You are here
Conditions Below, Near, and Above Treeline on Mount Shasta
Above freezing temperatures and solar radiation has transformed the snowpack on Mount Shasta. Warm days and cold nights have given us several days of a melt-freeze cycle.
Below treeline, expect moist to wet conditions during the warmest periods of the day. You'll encounter slow snow on skis and postholing if you are in boots.
Near treeline, firm snow softened by the sun can create ideal spring-like ski conditions if your timing is right. Noon to 3 p.m. might be that time. Surfaces are wind textured on ridge-tops and other open, exposed areas, but at least as many smooth areas can be found.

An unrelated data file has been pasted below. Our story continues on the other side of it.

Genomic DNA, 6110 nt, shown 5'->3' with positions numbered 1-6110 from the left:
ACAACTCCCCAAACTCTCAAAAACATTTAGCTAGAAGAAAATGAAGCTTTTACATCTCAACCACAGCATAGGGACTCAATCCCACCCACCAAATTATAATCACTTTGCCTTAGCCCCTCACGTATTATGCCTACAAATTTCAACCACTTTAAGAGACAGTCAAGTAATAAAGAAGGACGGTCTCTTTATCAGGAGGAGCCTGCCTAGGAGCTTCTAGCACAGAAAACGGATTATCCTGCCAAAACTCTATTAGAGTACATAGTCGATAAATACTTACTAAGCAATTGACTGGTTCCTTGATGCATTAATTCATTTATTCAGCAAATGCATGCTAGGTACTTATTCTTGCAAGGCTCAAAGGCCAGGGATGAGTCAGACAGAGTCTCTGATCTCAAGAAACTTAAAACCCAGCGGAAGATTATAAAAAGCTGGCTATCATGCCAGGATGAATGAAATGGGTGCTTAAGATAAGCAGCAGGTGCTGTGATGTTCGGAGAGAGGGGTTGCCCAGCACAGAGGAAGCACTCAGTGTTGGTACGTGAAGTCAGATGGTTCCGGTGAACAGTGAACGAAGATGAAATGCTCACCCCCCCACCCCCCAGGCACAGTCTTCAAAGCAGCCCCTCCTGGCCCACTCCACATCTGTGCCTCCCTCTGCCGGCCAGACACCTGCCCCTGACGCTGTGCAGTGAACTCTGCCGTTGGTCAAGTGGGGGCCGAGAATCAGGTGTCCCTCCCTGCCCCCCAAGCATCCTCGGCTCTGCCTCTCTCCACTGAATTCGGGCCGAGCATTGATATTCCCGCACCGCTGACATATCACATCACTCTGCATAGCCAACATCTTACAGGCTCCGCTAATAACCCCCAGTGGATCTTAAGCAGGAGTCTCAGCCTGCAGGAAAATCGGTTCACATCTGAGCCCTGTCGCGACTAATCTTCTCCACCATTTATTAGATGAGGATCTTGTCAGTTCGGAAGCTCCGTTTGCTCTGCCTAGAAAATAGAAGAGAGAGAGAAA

Above treeline, above 10,000 feet, snow surfaces become more firm.
There have been almost no signs of wet-loose releases or falling rime ice. Temperatures high in the alpine are just not getting warm enough. Cool breezes, too, are keeping the snow pack near and above treeline from getting too soft. Below treeline, particularly below Bunny Flat, some roller balls and breaking road-cut cornices have been seen.
Generally, a stable snowpack exists on Mount Shasta.